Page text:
Florencia e. mallon
Conclusion
When​Noenoe​Silva​and​Stéfano​Varese​attempted,​at​the​close​of​our​con-
ference​in​Madison,​to​summarize​our​discussions​as​a​frame​for​our​last​
plenary​session,​they​highlighted​both​the​promises​and​the​difficulties​in​
taking​the​kind​of​international​and​comparative​perspective​we​have​at-
tempted​in​this​book.​In​this​brief​conclusion​I​revisit​some​of​the​general​
themes​and​challenges​associated​with​such​a​perspective.​I​cannot​presume​
to​represent​here​the​richness​of​the​perceptions​and​conclusions​contained​
in​each​essay.​Instead,​I​highlight​three​general​points​that​emerge​from​the​
overall​conversation,​reiterating​the​desire—present​in​the​work​of​all​the​
contributors​to​this​book​as​well​as​of​all​those​present​at​the​conference—
that​we​can​contribute​in​some​way​to​a​deeper​and​more​productive​dia-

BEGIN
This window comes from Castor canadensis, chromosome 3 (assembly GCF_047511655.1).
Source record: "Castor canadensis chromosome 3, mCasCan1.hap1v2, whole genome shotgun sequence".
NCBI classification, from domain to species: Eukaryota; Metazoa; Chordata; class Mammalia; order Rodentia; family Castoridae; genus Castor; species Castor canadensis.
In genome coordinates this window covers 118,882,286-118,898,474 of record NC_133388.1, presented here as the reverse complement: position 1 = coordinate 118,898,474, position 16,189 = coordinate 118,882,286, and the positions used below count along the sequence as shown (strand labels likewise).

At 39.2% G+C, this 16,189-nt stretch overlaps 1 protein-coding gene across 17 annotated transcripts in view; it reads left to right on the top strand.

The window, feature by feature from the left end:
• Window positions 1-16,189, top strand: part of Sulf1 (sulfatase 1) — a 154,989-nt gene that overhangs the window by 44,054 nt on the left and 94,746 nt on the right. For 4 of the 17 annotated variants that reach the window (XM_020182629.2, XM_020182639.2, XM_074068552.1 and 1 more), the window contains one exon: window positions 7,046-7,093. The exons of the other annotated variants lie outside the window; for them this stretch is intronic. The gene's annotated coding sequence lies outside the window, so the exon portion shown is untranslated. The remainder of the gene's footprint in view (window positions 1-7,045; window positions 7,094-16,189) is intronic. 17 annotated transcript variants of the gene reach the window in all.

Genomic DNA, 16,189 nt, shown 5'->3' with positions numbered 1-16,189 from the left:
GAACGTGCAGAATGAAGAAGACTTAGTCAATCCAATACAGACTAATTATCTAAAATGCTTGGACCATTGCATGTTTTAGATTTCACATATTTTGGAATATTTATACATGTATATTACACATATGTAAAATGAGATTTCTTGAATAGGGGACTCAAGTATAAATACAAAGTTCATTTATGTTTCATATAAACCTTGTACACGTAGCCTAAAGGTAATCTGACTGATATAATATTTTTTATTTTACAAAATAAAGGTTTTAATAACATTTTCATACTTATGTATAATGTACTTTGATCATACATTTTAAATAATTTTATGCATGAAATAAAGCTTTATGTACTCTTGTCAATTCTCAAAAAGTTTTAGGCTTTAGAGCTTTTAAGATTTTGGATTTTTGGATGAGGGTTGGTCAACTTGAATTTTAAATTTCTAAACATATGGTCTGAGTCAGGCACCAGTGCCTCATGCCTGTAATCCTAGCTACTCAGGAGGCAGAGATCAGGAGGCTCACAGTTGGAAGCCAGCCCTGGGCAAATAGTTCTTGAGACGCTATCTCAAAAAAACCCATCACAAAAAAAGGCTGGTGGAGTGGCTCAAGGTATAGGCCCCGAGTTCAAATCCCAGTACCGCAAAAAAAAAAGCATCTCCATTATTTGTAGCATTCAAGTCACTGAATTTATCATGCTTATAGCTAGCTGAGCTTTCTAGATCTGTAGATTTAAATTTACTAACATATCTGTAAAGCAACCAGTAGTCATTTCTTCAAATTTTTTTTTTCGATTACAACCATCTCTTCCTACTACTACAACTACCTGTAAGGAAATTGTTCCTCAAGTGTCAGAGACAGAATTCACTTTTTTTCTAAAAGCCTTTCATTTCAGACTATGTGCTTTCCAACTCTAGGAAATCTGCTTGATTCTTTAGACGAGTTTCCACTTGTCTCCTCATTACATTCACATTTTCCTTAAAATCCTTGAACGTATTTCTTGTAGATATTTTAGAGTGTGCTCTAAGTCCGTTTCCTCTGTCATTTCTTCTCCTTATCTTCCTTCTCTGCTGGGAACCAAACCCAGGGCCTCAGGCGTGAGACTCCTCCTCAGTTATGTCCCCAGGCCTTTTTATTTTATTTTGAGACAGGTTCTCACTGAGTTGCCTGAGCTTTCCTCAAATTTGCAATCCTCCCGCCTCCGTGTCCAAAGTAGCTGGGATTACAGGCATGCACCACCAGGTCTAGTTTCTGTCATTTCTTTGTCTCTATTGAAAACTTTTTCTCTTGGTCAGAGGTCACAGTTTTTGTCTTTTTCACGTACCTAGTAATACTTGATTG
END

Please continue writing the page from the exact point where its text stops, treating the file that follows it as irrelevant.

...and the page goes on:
logue​among​Native​peoples​and​between​Native​and​other​forms​of​knowl-
edge.
At​the​core​of​the​project​envisioned​by​the​authors​represented​in​this​
book​is​the​understanding​of​Native​histories​and​narratives​in​international​
and​comparative​context.​As​the​recent​history​of​indigenous​movements​
has​demonstrated,​international​collaboration​has​fostered​new​possibilities​
for​indigenous​mobilization​and​empowerment.​At​the​same​time,​the​pro-
cess​of​examining​Native​histories​and​narratives​in​comparative​and​inter-
national​perspective​extends​and​deepens​our​understanding​of​each​one.​
Both​the​similarities​and​the​differences​we​find​among​them​sharpen​our​
appreciation​of​how,​and​for​what​purpose,​these​narratives​are​elaborated​
and​constructed.​Finally,​our​comparisons​of​North​and​South​America​as​
well​as​of​the​continental​Americas​with​the​Pacific​world​help​remind​us​
how​deeply​geography​itself,​and​through​it​the​relationships​among​distinct​
indigenous​peoples​and​traditions,​has​been​affected​by​colonialism.
A​second​theme​that​arises​from​the​essays​collected​here​is​that​decolo-
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